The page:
Six months after the 7.0 Haiti earthquake caused one of the worst humanitarian disasters in modern times, the worse-case scenarios have been avoided. Yet tens of thousands still live in camps.
PORT-AU-PRINCE, HAITI; AND MEXICO CITY — At 4:53 p.m., exactly six months ago today, Haiti was ravaged by a 7.0 earthquake that killed more than 230,000 people, left 1.5 million homeless, and created what aid groups have called the most complex humanitarian crisis of modern times.
Six months on, there are efforts to hail. As the international aid organization Oxfam points out, for example, the massive scale of aid response has helped prevent what, in the early days, seemed like a probable worse-case scenario for Haiti: widespread riots for water or housing. Neither has there been, to date, a major outbreak of water-borne disease.
But for far too many Haitians, life has changed little since the moments after the temblor, with many still living in precarious make-shift camps, living day by day, with few prospects for work, and fearing a new disaster as the hurricane season gets underway.
In the Champs de Mars camp that sprung up spontaneously in front of the National Palace right after the quake, life looks less “temporary” by the day. Very few people there seemed to notice that today marks six months since the earthquake, and that, across the street, President René Préval and former US President Bill Clinton were commemorating the solemn anniversary.
“Nothing has changed in six months. There are still no jobs and no solid shelter,” says Gilbert Gregory, a father of three who was sitting under a white plastic tarp in Champs de Mars. “By now people are used to living in the camps but it’s because they have no choice, not because it’s a good situation. The government didn’t take any responsibility, all this aid came in, but nothing happened with it. It’s difficult to swallow.”
4.3 million received food aid
The United Nations Office for the Coordination of Humanitarian Affairsreleased a report to mark six months of relief efforts, including a humanitarian response that provided emergency shelter for 1.5 million survivors.
To date, the UN notes, some 4.3 million people have received food and 1.1 million have received a daily supply of safe drinking water. (According to Oxfam water and sanitation experts, metropolitan Port-au-Prince today has more drinking water and toilets than before the earthquake.) Thousands have also received medical assistance, including 4,000 victims who needed amputations.
These are big feats considering that the government, already weak before January 12, was as devastated by the earthquake as the country it leads.
Seventeen percent of the Haitian government workforce was killed, while all ministry buildings were destroyed except for one, write Prime Minister Jean-Max Bellerive and Mr. Clinton, co-chairs of the Interim Haiti Reconstruction Commission, in a New York Times op-ed. The crumbled National Palace has long been a symbol of the hard road ahead for Haiti.
But enormous challenges remain, and housing sits at the top of the priority list.
Only a fraction of Haitians have been resettled into permanent housing, which is causing frustration to mount.
“Six months on, we need to be looking at recovery, where people can settle into a secure home, have a job, send their kids to school, and have a community around them,” says Julie Schindall, the spokesperson for Oxfam who has been in Port-au-Prince since March. “When I go to camps, and I ask, ‘How are you doing?’ People say ‘We are OK, we have water, we have toilets, there is a clinic nearby,’ but they ask me, ‘When will we get to leave this camp?’ ”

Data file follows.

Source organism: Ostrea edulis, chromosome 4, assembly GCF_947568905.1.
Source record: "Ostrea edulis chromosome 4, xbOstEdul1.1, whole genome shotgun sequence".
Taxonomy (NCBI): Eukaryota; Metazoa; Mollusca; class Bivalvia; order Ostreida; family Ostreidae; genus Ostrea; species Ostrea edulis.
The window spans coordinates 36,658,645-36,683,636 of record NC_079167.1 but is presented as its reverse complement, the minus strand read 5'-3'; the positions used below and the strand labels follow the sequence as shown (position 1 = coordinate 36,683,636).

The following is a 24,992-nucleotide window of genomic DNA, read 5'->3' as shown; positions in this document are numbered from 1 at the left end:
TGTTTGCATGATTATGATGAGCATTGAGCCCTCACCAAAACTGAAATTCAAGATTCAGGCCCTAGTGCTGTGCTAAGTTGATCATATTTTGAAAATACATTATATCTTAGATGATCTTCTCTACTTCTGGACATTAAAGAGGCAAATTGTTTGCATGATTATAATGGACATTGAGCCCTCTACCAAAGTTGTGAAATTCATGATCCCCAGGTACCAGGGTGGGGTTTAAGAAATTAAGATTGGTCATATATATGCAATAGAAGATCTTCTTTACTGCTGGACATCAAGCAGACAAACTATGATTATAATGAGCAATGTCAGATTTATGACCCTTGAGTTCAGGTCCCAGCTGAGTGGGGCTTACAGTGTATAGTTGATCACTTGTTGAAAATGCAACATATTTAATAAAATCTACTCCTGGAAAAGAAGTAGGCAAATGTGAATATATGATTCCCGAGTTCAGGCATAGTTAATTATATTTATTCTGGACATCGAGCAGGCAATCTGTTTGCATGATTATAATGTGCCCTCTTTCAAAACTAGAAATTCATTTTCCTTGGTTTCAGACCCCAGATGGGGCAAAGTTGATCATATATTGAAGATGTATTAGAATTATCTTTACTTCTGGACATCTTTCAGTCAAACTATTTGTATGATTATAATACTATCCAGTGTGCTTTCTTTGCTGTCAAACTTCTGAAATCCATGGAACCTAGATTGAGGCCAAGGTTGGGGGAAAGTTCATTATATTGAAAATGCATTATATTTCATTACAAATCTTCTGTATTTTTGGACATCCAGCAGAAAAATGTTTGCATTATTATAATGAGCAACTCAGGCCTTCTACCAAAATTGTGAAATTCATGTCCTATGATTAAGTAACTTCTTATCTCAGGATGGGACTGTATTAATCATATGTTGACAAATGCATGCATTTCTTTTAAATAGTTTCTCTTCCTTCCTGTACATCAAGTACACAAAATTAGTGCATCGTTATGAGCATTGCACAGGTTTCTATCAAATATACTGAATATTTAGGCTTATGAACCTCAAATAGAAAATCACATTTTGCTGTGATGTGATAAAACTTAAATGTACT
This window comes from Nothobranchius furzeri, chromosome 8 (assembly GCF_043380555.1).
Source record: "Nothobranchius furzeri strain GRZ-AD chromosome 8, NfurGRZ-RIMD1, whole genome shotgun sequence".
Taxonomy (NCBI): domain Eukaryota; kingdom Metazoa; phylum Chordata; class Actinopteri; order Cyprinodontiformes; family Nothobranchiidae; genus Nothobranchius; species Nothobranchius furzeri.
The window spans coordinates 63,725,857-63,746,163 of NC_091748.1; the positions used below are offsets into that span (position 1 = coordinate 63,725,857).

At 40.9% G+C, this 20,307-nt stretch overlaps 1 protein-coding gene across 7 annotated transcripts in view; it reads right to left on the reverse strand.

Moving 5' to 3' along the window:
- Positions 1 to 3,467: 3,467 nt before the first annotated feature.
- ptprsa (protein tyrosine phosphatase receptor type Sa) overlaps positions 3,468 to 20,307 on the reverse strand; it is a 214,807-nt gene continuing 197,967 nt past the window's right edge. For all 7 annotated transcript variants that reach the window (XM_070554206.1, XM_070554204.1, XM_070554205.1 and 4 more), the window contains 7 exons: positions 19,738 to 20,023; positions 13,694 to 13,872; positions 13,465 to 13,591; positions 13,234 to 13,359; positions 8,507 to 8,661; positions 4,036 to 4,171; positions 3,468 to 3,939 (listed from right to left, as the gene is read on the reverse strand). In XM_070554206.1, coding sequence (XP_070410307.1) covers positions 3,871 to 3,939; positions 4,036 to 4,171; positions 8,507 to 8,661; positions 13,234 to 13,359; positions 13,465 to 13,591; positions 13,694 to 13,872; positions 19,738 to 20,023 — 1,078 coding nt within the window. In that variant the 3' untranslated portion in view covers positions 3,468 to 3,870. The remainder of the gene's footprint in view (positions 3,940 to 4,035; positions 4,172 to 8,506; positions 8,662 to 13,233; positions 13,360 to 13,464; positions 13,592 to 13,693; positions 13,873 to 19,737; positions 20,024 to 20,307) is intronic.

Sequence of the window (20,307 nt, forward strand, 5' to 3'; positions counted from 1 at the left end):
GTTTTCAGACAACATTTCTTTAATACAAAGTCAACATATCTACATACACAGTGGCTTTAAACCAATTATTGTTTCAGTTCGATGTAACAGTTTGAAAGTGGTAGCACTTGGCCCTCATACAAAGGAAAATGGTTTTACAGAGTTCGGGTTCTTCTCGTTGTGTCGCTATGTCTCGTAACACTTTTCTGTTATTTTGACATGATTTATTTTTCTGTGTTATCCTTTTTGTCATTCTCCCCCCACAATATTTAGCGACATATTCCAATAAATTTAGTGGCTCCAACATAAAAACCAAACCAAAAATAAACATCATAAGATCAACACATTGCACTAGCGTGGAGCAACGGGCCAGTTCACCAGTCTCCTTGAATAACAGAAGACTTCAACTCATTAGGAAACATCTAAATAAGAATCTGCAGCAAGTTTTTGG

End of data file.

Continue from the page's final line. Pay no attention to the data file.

While Ms. Schindall says comprehensive resettlement is not a realistic goal six months on, plans to implement strategies are – and so far there are few that indicate implementation on a meaningful scale.
Inefficiency, bureaucracy hamper efforts
For too many observers, the recovery effort has been slower than necessary, hampered by inefficiency and bureaucracy, and many Haitians say they feel abandoned by their government six months on. Oberson Saint Vik finds relief from the heat under a blue tarp on a recent day in Champs de Mars. Like many residents here, he used to live in Bel Aire, one of Port-au-Prince’s poorest neighborhoods. He had no idea that a ceremony was underway across the street.
“The government never tells us anything,” he says. “It’s going to take ages before something changes. I don’t know how long.”
Children lined up for a food distribution, which many in the camp say they suspect was a media opportunity because of the government ceremony next door.
Fifteen-year-old Marie Anne Tanis was holding a plastic box with an apple, a piece of bread, and a yogurt. She was accompanied by baby cousins in their best clothes but barefoot. She shares a hut with her parents and 12 cousins and siblings. “Thank God today is a special day, they gave us food and even clothes,” she says. “But they don’t usually do that, and I don’t think they will be there tomorrow.”
The strength of the Haitian people was hailed Monday, including by actor Sean Penn, who has been on the ground participating in the massive recovery effort
“We came down with the idea of spending about two weeks and trying to help out,” Mr. Penn told CBS Monday. “And there’s something that takes over and it’s really an obligation, because you see the strength of the people who have never experienced comfort.”
But he also reportedly criticized the media for losing interest in the story, as have many donors the world over.
The US Center for Strategic and International Studies calculated Monday that just 2 percent of $5.3 billion promised in near-term aid by governments at a UN conference in March, or about $50 million, has actually been delivered to the ravaged country.
Sourced from The Christian Science Moniter